United States District Court, District of Columbia
PUBLIC EMPLOYEES FOR ENVIRONMENTAL RESPONSBILITY, et al., Plaintiffs,
DR. WALTER CRUICKSHANK, et al., Defendants, CAPE WIND ASSOCIATES, LLC, Intervenor. ALLIANCE TO PROTECT NANTUCKET SOUND, et al., Plaintiffs,
DAVID BERNHARDT, CAPE WIND ASSOCIATES, LLC, Intervenor. TOWN OF BARNSTABLE, MASSACHUSETTS, Plaintiff,
DAVID BERNHARDT, et al., Defendants, CAPE WIND ASSOCIATES, LLC, Intervenor. THE WAMPANOAG TRIBE OF GAY HEAD AQUINNAH Plaintiff,
DR. WALTER CRUICKSHANK, et al., Defendants, CAPE WIND ASSOCIATES, LLC, Intervenor.
B. WALTON UNITED STATES DISTRICT JUDGE
consolidated case comprises four sets of interrelated claims
concerning several administrative decisions made by federal
agencies approving the construction of various aspects of an
offshore wind energy project in Nantucket Sound (the
“Cape Wind project”). Currently pending before
the Court is plaintiffs Public Employees for Environmental
Responsibility (“PEER”) and Alliance to Protect
Nantucket Sound's (the “Alliance”)
(collectively, the “plaintiffs”) Motion for an
Award of Attorneys' Fees and Costs by Plaintiffs Public
Employees for Environmental Responsibility and Alliance to
Protect Nantucket Sound (“Pls.' Mot.”). Upon
careful consideration of the parties' submissions,
Court concludes for the following reasons that it must grant
in part and deny in part the plaintiffs' motion for
Court has previously set forth the factual background of this
case, see Pub. Emps. for Envtl. Responsibility v.
Beaudreau, 25 F.Supp.3d 67, 85-93 (D.D.C. 2014) (Walton,
J.), and therefore will not recite it again here. The Court
will, however, briefly summarize the procedural posture of
this case relevant to the claims on which the plaintiffs seek
attorneys' fees, which is pertinent to the resolution of
the pending motion.
plaintiffs, and others, brought this civil action
(“Civil Action No. 10-1067”), against Walter
Cruickshank, the Director of the United States Bureau of
Ocean Energy Management (“BOEM”); David
Bernhardt, the Secretary of the United States Department of
the Interior (the “Department of the Interior”);
Aurelia Skipwith, the Director of the United States Fish and
Wildlife Service (“FWS”); Wilbur Ross, the
Secretary of the United States Department of Commerce; Chris
Oliver, the Assistant Administrator of the National Marine
Fisheries Service (“NMFS”); and Lieutenant
General Todd T. Semonite, the United States Army Chief of
Engineers and Commanding General of the United States Army
Corps of Engineers (the “Corps of Engineers”),
alleging violations of the Administrative Procedure Act
(“APA”), 5 U.S.C. §§ 701-706 (2018);
the Endangered Species Act (“ESA”), 16 U.S.C.
§§ 1531-1544 (2018); the Migratory Bird Treaty Act,
16 U.S.C. § 70; and the National Environmental Policy
Act (“NEPA”), 42 U.S.C. §§ 4321-4370h
(2018). See Pls.' Compl. ¶¶ 1, 97-111.
The Alliance, and others, separately brought a civil action
(“Civil Action No. 10-1079”) against Director
Cruickshank; the Bureau of Ocean Energy Management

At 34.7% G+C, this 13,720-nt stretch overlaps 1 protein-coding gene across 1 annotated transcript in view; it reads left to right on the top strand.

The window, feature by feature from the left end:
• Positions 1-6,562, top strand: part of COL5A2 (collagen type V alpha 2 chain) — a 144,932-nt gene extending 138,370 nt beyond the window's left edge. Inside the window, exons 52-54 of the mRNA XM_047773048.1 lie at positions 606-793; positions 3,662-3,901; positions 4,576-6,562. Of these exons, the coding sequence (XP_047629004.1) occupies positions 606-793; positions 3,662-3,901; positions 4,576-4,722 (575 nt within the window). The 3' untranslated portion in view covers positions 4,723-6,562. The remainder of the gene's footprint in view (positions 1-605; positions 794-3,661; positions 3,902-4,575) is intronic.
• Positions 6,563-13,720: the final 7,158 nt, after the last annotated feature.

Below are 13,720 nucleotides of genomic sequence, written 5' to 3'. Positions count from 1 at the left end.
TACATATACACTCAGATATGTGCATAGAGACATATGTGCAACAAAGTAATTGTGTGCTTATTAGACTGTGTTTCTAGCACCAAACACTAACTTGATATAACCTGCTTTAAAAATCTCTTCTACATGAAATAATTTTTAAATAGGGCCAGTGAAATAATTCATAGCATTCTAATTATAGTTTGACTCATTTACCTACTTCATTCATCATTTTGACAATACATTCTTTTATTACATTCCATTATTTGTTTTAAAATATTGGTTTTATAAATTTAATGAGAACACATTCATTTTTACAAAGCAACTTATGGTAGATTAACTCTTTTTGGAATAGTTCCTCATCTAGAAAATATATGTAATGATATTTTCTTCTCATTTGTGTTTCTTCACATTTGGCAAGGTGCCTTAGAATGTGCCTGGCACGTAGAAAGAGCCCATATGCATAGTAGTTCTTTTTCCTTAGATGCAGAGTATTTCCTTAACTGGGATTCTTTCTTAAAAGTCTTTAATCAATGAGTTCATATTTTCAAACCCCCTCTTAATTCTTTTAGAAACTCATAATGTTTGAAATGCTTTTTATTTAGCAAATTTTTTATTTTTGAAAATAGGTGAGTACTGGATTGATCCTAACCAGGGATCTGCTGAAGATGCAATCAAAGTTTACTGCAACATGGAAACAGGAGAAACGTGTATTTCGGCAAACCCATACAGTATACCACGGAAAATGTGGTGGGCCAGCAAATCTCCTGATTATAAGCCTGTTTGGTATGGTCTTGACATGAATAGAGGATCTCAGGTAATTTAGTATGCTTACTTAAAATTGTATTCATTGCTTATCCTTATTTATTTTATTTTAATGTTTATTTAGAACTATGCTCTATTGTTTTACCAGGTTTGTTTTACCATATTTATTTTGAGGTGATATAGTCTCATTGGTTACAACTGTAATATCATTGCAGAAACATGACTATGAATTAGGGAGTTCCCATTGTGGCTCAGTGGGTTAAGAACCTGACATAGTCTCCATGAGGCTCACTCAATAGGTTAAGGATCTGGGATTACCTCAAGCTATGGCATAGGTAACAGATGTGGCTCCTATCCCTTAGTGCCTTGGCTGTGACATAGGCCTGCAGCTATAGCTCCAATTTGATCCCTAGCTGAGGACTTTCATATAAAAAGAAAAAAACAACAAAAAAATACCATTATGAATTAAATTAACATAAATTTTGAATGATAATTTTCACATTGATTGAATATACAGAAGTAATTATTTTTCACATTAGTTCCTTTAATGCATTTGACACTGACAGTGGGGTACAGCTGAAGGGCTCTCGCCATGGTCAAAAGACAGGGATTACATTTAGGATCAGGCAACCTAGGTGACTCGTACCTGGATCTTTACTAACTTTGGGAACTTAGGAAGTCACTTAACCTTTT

(“BOEM”); Secretary Bernhardt; the Department of
the Interior; Lieutenant General Semonite; Admiral Karl L.
Schulz, the Commandment of the United States Coast Guard (the
“Coast Guard”); and the Coast Guard,
alleging violations of the APA; the NEPA;
the Energy Policy Act of 2005, Pub. L. No. 109-58, §
388(a), 119 Stat. 594, 744-46 (codified at 43 U.S.C. §
1337(p) (2018)) (amending the Shelf Lands Act); the Coast
Guard and Maritime Transportation Act of 2006, Pub. L. No.
109-241, 120 Stat. 516; the National Historic Preservation
Act (the “Preservation Act”), 16 U.S.C. §
470f; the Clean Water Act, 33 U.S.C. § 1344 (2018); and
the Rivers and Harbors Act, 33 U.S.C. § 403 (2018).
See Alliance Compl. ¶¶ 1, 151-93.
Court consolidated Civil Action No. 10-1067, Civil Action No.
10-1079, and two other related cases, Civil Action Nos.
10-1073 and 10-1238, on October 25, 2010. See Min.
Order (Oct. 25, 2010). The parties subsequently cross-moved
for summary judgment,  and on March 14, 2014, the Court granted
partial summary judgment to the plaintiffs and remanded
certain claims to the appropriate agencies (the
“initial remand”). After the initial remand
proceedings were completed on July 2, 2014, see 1st
Remand Not. at 1, the plaintiffs filed their Supplemental
Complaint alleging new claims regarding inadequacies in the
initial remand proceedings (the “supplemental
claims”). The parties again cross-moved for summary
judgment, and, on November 18, 2014, the Court granted
summary judgment to the federal defendants on the
plaintiffs' Supplemental Complaint, see Order at
6 (Nov. 18, 2014), ECF No. 415. The plaintiffs then appealed
that decision to the District of Columbia Circuit, resulting
in the Circuit's partial reversal of this Court's
judgment with respect to two of the plaintiffs' claims
and remand of the case to this Court. See Pub. Emps. for
Envtl. Responsibility v. Hopper, 827 F.3d 1077, 1090
(D.C. Cir. 2016). In response to the Circuit's decision,
the Court again remanded certain claims to the applicable
agency (the “second remand”). See Order
at 2-3 (Oct. 27, 2016), ECF No. 431. After the second remand
proceedings were completed, the Court ordered that
“this case shall be dismissed with prejudice upon the
resolution of the plaintiffs' two previously filed
motions for attorneys' fees and costs, ” Order at 2
(Nov. 2, 2017), ECF No. 446 (capitalization removed), and
instructed that the attorneys' fees briefing should
“address only the threshold questions regarding the
plaintiffs' entitlement to attorneys' fees and
litigation expenses [under the citizen-suit provision of the
ESA and the Equal Access to Justice Act (‘EAJA')],